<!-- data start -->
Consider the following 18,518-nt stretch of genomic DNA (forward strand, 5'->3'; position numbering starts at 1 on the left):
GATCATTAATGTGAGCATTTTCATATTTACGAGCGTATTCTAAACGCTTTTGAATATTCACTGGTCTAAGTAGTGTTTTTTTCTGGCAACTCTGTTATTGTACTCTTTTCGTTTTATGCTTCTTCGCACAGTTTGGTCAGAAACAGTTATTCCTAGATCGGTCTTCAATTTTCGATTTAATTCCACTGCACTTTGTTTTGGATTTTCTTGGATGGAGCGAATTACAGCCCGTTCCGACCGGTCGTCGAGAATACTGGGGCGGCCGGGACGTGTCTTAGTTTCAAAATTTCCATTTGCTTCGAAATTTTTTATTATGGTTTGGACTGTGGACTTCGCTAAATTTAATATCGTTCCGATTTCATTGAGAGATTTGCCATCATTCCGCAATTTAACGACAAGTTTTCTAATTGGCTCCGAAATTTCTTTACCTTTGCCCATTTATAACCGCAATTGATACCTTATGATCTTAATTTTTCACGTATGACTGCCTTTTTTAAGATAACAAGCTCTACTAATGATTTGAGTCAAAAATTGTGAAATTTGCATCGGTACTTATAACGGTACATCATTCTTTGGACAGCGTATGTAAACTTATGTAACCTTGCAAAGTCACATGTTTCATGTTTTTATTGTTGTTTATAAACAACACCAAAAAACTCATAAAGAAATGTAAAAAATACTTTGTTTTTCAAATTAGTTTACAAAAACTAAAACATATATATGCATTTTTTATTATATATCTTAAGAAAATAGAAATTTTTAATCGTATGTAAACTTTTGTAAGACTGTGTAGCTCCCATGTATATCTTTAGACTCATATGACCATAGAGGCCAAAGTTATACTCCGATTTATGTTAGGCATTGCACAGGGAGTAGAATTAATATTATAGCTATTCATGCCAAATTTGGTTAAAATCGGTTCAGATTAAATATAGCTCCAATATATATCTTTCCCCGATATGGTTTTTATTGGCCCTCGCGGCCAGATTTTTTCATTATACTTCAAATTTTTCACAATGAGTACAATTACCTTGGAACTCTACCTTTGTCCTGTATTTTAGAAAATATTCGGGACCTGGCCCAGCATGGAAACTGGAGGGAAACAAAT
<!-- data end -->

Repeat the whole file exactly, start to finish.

Consider the following 18,518-nt stretch of genomic DNA (forward strand, 5'->3'; position numbering starts at 1 on the left):
GATCATTAATGTGAGCATTTTCATATTTACGAGCGTATTCTAAACGCTTTTGAATATTCACTGGTCTAAGTAGTGTTTTTTTCTGGCAACTCTGTTATTGTACTCTTTTCGTTTTATGCTTCTTCGCACAGTTTGGTCAGAAACAGTTATTCCTAGATCGGTCTTCAATTTTCGATTTAATTCCACTGCACTTTGTTTTGGATTTTCTTGGATGGAGCGAATTACAGCCCGTTCCGACCGGTCGTCGAGAATACTGGGGCGGCCGGGACGTGTCTTAGTTTCAAAATTTCCATTTGCTTCGAAATTTTTTATTATGGTTTGGACTGTGGACTTCGCTAAATTTAATATCGTTCCGATTTCATTGAGAGATTTGCCATCATTCCGCAATTTAACGACAAGTTTTCTAATTGGCTCCGAAATTTCTTTACCTTTGCCCATTTATAACCGCAATTGATACCTTATGATCTTAATTTTTCACGTATGACTGCCTTTTTTAAGATAACAAGCTCTACTAATGATTTGAGTCAAAAATTGTGAAATTTGCATCGGTACTTATAACGGTACATCATTCTTTGGACAGCGTATGTAAACTTATGTAACCTTGCAAAGTCACATGTTTCATGTTTTTATTGTTGTTTATAAACAACACCAAAAAACTCATAAAGAAATGTAAAAAATACTTTGTTTTTCAAATTAGTTTACAAAAACTAAAACATATATATGCATTTTTTATTATATATCTTAAGAAAATAGAAATTTTTAATCGTATGTAAACTTTTGTAAGACTGTGTAGCTCCCATGTATATCTTTAGACTCATATGACCATAGAGGCCAAAGTTATACTCCGATTTATGTTAGGCATTGCACAGGGAGTAGAATTAATATTATAGCTATTCATGCCAAATTTGGTTAAAATCGGTTCAGATTAAATATAGCTCCAATATATATCTTTCCCCGATATGGTTTTTATTGGCCCTCGCGGCCAGATTTTTTCATTATACTTCAAATTTTTCACAATGAGTACAATTACCTTGGAACTCTACCTTTGTCCTGTATTTTAGAAAATATTCGGGACCTGGCCCAGCATGGAAACTGGAGGGAAACAAAT